by Alice Levitt
325 N. Main St., Barre, 479-9862
I've always been curious about certain out-of-town restaurants that I still haven't patronized. Until last week, Soup N Greens was one of those restaurants.
I felt like I was penetrating a secret society as I finally made my way inside the old-school Barre favorite. And, expecting little more than a lunch counter, I was immediately surprised by the size of the place: Tables spilled back the length of three rooms.
I sat at a booth near the front window right around 8 p.m. on Friday. In another misconception, I thought the family restaurant would be slowing down by then, but the joint was still jumping.
Making a choice was difficult. I asked our waitress what on the menu was homemade or a specialty. "Like, everything," she said, sounding annoyed. She recommended the chicken Cordon Bleu and I took her advice.
All dinner entrées came with soup and salad bar. The small layout was a pretty typical, bacon-bits affair, not quite the homemade spread I might have hoped for. But I was able to make a nice plate of greens topped with sunflower seeds, slightly chalky feta and Italian dressing.
Though I was tempted by the chocolate pudding, I only made room on my plate for a tiny spoonful of ambrosia salad, which did appear to be homemade. It was light and fluffy, with more sweet coconut than tangy pineapple flavor. It was, however, still ambrosia salad.
All-you-can eat soup was available at the salad bar, too. I didn't feel like heavy corn chowder on that hot evening, so, despite our waitress' warning that there was no sharing allowed, I kept watch while my boyfriend spooned out the ultra-thick chowder. It tasted more of cream and potatoes than corn to me, but his purrs of satisfaction seemed to signal I was missing something. Could our no-no have been why our server left the plates and bowl on the table through the rest of the meal?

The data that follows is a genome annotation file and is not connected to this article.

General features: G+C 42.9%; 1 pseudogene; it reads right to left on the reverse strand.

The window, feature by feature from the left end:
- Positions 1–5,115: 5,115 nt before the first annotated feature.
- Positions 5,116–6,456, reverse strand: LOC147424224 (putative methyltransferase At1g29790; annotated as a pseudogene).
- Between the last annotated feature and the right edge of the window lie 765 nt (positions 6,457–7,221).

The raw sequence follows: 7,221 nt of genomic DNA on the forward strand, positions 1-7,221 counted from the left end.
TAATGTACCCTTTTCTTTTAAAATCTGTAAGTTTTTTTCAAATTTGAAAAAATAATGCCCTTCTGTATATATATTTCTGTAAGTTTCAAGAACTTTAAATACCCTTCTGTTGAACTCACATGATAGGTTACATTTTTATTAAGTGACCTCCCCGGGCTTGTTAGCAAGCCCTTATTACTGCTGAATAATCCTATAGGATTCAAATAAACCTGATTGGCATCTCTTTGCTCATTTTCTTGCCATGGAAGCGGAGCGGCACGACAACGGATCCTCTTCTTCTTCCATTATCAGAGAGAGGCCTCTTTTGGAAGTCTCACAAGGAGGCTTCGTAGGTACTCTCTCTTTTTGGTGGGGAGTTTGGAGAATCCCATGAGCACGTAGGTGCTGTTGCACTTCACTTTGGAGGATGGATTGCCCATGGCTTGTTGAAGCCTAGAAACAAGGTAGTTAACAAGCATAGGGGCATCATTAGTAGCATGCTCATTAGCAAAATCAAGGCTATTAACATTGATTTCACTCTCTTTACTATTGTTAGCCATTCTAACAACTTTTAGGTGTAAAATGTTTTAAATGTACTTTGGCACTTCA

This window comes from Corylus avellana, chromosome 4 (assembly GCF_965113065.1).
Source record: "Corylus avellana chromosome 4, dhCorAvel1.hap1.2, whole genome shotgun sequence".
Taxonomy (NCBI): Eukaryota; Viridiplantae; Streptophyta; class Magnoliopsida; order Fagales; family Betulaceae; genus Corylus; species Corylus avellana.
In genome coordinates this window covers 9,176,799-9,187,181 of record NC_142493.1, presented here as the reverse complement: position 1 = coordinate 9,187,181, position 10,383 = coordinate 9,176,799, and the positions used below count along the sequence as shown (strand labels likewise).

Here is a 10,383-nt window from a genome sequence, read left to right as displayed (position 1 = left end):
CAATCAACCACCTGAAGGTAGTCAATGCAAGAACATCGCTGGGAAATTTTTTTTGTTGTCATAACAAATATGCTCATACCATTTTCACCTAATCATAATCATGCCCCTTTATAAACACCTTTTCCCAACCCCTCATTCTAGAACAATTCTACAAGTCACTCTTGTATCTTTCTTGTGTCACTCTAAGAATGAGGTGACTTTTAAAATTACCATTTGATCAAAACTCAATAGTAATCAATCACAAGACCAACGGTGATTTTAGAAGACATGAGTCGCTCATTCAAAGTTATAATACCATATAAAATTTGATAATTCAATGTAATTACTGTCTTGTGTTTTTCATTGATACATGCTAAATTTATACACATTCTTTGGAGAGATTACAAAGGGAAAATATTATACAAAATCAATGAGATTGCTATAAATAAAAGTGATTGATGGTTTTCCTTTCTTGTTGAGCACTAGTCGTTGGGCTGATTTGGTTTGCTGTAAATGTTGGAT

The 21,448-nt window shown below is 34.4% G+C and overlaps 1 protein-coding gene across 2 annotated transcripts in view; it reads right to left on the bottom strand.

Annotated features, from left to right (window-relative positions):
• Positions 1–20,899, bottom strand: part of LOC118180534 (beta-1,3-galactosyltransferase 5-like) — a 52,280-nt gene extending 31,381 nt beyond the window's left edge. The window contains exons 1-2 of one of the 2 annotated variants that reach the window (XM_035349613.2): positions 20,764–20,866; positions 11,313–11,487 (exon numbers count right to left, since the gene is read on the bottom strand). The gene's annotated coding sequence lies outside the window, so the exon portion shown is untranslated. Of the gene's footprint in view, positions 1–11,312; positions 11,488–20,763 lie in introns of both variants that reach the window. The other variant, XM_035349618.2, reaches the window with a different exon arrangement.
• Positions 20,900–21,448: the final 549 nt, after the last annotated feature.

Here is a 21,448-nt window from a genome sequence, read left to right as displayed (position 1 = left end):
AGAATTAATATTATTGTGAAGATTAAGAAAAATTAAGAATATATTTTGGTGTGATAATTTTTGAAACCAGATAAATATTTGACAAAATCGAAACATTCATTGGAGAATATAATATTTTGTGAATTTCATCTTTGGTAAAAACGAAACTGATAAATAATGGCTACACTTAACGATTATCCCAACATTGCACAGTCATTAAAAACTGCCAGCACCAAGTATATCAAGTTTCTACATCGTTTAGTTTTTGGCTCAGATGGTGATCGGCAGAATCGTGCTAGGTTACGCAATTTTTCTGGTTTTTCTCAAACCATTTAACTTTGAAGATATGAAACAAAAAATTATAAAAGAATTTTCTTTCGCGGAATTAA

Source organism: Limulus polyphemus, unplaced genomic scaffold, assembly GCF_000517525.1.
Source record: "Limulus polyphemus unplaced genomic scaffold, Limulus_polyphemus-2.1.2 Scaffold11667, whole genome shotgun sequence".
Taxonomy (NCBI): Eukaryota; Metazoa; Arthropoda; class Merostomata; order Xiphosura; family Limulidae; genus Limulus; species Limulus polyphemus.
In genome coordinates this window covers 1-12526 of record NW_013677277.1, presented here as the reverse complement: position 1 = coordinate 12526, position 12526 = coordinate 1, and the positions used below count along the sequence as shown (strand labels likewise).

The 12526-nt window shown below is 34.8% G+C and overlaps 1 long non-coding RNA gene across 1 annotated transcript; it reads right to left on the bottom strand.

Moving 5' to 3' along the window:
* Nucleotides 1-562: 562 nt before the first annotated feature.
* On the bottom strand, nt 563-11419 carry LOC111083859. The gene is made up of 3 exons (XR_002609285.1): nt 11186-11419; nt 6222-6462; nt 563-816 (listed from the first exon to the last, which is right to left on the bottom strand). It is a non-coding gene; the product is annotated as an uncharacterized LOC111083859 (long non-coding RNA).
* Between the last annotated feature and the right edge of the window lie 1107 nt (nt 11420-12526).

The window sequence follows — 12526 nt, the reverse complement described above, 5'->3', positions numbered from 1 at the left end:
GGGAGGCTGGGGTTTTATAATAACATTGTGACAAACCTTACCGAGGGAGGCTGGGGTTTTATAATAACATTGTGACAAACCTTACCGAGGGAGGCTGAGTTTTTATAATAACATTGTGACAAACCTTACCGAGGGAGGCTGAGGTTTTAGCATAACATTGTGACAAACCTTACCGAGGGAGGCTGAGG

I was glad I'd saved room when this came to the table. The photo at right does no justice to the bowling-ball-like appearance of that Cordon Bleu. At first glance, I didn't expect to finish it. I did despite myself.
It wasn't because it was particularly well put together. While the surprisingly sharp, melty Swiss was nicely distributed, there was a thick wad of ham only in the middle. The crust was flavorful, but what the menu described as Suprême sauce (OK, they didn't have the circumflex) completely lacked the lemony tang of the classic cream concoction. I think it may have been turkey gravy. It was fine, but disappointing all the same. The wild rice (called rice pilaf on the menu) was nicely seasoned, with nice al dente grains.
What's that thing at right? Possibly the mightiest meat-loaf sandwich I've ever seen. Two huge slabs of old-fashioned, pan-shaped meat loaf rested on top of soft, white bread. The loaf itself was low on actual meat and had a texture suspiciously similar to that of the bread. However, it tasted great, with hints of sweet, sour and earthy flavor.
The thick, brown gravy tasted mostly of salt. The loaf probably would have been better without it, but the mashed potatoes would have been lost. Crunchy, breaded onion rings were a little too raw in the middle for me, but were a fun touch.
Though I was uncomfortably full, it was nonetheless my journalistic duty to report on dessert. Specifically one of the many homemade pies available in the dessert case. Peanut butter chocolate chip sounded good, but there are few dessert barometers (or comedy vehicles) quite like a coconut cream pie.
This one stood out. The rich, heavy pie itself tasted as much of vanilla as it did coconut. Plenty of shreds of the fruit dotted the mix. For added texture and a slightly richer flavor, the pie was topped with toasted coconut.
With a taste of old Barre working its way through my digestive system, I was feeling plenty old and tired myself. I guess next time I'll have to eat a tad lighter. Honey-stung fried chicken, anyone?
Alice Eats is a weekly blog feature devoted to reviewing restaurants where diners can get a meal for two for less than $35. Got a restaurant you'd love to see featured? Send it to firstname.lastname@example.org.